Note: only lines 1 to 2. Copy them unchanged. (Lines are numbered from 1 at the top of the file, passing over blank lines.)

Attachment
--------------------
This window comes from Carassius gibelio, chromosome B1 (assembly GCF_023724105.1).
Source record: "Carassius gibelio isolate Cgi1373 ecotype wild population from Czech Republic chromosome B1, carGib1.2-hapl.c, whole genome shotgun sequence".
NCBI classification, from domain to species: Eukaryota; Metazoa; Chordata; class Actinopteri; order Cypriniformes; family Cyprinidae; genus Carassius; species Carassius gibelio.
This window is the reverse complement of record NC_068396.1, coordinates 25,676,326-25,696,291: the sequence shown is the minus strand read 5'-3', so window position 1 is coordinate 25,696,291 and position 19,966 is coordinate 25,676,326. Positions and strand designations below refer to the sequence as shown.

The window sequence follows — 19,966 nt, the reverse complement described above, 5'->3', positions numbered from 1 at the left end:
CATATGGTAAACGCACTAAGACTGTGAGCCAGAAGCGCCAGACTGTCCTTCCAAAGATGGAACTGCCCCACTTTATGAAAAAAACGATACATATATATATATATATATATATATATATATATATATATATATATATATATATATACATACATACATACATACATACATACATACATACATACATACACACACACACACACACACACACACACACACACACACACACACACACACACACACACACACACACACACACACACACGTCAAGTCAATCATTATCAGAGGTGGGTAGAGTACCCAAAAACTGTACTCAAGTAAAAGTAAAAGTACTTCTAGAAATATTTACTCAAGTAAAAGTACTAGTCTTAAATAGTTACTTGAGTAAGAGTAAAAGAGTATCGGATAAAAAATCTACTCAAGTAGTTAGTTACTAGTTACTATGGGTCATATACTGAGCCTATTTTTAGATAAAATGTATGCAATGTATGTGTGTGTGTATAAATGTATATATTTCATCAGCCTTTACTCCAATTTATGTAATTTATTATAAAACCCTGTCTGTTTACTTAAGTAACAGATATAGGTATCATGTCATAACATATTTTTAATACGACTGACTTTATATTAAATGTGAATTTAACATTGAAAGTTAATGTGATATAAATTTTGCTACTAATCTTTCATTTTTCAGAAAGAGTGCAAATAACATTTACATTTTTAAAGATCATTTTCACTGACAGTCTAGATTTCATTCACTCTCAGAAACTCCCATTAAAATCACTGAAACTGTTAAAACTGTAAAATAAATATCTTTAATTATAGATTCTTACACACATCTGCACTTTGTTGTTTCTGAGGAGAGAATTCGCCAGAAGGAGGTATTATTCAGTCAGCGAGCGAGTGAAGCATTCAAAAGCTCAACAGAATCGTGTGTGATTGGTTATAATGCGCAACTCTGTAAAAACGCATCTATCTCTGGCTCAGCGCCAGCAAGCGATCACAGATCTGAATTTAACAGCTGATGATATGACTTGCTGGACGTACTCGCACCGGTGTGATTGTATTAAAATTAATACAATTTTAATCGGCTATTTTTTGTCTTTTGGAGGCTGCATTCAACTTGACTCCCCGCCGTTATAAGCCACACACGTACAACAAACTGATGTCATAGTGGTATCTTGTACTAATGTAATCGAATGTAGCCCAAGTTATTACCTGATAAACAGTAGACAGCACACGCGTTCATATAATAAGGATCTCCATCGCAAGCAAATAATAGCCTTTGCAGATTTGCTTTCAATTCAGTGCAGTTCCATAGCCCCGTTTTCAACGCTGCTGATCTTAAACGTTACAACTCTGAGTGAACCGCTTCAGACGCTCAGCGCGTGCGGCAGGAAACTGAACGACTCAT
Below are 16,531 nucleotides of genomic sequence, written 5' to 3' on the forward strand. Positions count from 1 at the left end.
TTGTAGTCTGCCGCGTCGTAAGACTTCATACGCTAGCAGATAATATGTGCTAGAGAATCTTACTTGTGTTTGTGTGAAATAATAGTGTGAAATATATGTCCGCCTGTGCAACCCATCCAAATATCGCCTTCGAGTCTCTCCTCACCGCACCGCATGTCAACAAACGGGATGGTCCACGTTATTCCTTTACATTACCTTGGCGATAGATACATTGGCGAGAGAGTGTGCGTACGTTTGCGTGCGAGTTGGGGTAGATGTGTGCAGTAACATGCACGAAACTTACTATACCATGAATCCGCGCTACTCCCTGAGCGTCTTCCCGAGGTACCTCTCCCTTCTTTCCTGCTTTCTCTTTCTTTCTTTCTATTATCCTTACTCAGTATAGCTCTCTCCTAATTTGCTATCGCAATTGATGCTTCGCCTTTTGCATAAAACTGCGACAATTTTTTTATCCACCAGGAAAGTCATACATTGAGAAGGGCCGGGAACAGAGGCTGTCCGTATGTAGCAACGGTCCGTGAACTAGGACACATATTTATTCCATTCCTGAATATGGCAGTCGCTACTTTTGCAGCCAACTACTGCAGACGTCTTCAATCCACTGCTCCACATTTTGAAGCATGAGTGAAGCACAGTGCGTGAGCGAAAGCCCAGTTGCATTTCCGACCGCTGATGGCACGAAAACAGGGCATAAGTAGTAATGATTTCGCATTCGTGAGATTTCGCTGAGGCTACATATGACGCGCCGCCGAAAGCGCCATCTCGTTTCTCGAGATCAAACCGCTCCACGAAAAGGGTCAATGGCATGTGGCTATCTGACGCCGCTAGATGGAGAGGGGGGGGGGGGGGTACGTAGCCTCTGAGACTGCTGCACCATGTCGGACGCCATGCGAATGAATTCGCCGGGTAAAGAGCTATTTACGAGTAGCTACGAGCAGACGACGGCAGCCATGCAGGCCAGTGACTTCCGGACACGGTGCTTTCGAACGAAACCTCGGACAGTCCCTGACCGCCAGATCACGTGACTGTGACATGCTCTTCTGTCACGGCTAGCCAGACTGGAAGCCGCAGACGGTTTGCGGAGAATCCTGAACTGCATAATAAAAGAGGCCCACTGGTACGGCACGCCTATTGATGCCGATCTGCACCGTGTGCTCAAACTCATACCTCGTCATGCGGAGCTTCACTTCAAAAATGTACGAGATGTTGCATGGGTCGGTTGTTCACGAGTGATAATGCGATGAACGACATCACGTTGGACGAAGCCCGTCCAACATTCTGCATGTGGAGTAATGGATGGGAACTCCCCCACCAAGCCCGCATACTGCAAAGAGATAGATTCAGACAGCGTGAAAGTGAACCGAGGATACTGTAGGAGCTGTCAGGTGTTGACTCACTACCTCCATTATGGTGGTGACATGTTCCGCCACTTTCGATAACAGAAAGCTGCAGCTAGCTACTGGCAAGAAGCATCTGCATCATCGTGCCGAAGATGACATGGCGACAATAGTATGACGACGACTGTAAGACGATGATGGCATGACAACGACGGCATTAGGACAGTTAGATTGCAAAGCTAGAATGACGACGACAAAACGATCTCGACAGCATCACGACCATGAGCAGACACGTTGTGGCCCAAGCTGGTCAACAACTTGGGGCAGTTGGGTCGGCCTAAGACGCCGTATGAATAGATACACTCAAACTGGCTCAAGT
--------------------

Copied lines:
This window comes from Carassius gibelio, chromosome B1 (assembly GCF_023724105.1).
Source record: "Carassius gibelio isolate Cgi1373 ecotype wild population from Czech Republic chromosome B1, carGib1.2-hapl.c, whole genome shotgun sequence".